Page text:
When you land in Belfast, your best option for getting into town is to hop on a bus to the Great Victoria Street station. If you only have one day to explore, you’ll want to stick to the city center and nearby areas to make the best of your time. But chances are, one night in Belfast is only going to convince you to stay a little longer.
Your first order of business should be getting an Ulster fry. A short walk to Maggie Mays on Castle Street will provide this high-calorie meal, which is the perfect fuel for a busy day of sightseeing.
The center of Belfast is built around the Victoria Square shopping center. Across three stories of covered walkways, you’ll find a mixture of high-end brands and locally owned boutiques. The ground floor is also home to frequent temporary exhibitions, and artisan market stalls on the weekend. But, because shopping is mostly a waste of time and money, hit Victoria Square for its domed lookout point, which gives you a 360-degree view of the city. There’s also historical information about the different points of interest in frosted glass, so you learn a thing or two.
Any local worth their salt will recommend that you have lunch at Boojum, Belfast’s premier burrito bar. You may have to spend some time in line to get your food, but it’s worth every minute. If you can’t wait, or you want something a little more traditional, check out the pub grub at The Garrick next door.
Newly replenished, your next step should be to head across the river to the Titanic Quarter. The walk itself will take in most of Belfast’s popular photo ops, including the Big Fish and Custom House Square. The Titanic Quarter is, of course, the site of Titanic Belfast, voted the world’s top tourist attraction in 2016. The museum stands on the site where the world’s most infamous ship was built. If it’s not lashing rain, take the time to walk the Maritime Mile, which takes in a range of other sites from Belfast’s nautical history, including the SS Nomadic, HMS Caroline, and the optic from Tory Island lighthouse.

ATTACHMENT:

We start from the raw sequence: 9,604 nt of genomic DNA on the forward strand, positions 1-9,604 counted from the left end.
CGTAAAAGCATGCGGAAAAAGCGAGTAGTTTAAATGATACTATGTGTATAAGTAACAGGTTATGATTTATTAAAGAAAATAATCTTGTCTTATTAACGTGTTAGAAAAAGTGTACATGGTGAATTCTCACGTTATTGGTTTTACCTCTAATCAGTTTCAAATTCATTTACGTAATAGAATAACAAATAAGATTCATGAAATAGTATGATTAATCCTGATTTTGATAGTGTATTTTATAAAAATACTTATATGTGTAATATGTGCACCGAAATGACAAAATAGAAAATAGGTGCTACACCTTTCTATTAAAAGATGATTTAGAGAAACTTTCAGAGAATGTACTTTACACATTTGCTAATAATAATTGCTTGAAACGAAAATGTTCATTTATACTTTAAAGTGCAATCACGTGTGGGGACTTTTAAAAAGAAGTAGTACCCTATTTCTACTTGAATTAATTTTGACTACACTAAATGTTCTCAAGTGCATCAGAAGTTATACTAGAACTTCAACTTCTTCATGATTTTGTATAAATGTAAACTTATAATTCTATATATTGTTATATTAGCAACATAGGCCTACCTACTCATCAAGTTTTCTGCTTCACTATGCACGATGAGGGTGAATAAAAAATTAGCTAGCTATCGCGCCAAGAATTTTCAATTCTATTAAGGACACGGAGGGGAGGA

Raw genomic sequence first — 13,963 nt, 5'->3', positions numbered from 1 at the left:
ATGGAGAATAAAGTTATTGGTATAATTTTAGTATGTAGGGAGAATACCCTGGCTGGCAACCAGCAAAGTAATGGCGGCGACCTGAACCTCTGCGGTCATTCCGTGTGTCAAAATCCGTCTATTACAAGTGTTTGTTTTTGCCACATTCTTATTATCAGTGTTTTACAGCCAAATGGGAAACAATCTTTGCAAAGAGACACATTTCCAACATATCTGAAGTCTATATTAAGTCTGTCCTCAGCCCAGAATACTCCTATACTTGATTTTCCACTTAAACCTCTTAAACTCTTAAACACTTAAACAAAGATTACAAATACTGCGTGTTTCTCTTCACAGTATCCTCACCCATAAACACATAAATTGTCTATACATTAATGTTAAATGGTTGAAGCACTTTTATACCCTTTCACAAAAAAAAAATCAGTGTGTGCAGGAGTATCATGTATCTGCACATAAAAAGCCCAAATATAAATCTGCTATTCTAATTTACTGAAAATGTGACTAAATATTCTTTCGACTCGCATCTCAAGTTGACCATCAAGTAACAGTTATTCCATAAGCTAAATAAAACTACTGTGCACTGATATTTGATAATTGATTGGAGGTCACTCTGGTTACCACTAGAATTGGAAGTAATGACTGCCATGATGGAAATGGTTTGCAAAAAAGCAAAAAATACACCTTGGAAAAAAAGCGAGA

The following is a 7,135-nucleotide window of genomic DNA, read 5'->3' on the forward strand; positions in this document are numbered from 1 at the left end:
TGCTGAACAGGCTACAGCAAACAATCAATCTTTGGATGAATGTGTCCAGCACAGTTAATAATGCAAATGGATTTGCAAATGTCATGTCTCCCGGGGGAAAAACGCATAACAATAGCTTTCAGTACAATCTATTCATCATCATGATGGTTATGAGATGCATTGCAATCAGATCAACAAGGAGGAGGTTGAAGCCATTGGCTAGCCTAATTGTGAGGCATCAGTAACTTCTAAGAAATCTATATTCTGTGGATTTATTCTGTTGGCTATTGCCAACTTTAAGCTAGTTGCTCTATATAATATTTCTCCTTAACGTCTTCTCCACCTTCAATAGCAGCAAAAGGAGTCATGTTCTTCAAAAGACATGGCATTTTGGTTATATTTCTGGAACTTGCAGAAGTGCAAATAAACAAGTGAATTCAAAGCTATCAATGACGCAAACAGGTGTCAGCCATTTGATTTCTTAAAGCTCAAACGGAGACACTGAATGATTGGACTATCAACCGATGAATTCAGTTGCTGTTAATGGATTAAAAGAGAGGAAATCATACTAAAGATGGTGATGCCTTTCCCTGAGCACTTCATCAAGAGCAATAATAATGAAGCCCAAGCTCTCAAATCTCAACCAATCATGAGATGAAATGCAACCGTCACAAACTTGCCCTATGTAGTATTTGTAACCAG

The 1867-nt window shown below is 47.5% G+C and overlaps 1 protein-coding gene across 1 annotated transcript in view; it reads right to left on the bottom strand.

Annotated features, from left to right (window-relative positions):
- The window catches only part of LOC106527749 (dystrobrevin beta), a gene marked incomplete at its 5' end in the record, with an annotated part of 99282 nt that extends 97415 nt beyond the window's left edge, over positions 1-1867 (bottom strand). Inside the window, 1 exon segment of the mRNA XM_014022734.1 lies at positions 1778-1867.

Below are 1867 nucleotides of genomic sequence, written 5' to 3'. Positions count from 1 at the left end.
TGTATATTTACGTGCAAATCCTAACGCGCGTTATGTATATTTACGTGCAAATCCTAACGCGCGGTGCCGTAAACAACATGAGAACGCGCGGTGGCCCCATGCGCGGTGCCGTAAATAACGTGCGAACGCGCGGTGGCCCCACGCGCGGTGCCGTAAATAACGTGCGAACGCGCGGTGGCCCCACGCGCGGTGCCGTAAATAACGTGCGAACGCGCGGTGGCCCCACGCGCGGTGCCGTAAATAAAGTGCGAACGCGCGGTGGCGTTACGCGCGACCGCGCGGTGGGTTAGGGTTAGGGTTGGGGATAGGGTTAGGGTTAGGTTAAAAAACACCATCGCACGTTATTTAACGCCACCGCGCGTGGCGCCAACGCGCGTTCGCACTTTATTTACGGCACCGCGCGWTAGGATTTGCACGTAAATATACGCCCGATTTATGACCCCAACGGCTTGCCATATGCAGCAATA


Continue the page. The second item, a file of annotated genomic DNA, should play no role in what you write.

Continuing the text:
If you’re looking for something local, Made in Belfast would be the natural choice, or the Mourne Seafood Bar if you’re after something a little fishier (remember Ireland is an island, and Belfast a port city). For something modern and innovative, it’s hard to look past Jumon’s pan-Asian vegan offerings. If you’re on a budget, Pizza Punks is by far your best option, with everything on the menu costing an even tenner. No matter what you opt for, you’ll be pleased by the casual aura and friendly service characteristic of Belfast’s food scene, so don’t feel like you need to pack your tuxedo or anything.
A quiet pint wouldn’t do me no harm
There’s one thing Belfast does better than anywhere else: pubs. The best pub in Belfast (and by extension the world) is the Sunflower Bar, with its cozy inside, vast beer garden, and live music every night of the week. It claims its core values are “good beer and good music” and nobody can argue with that. Indeed, it only stocks independent brews and permanently dedicated one of its taps to Donegal’s Kinnegar Brewery.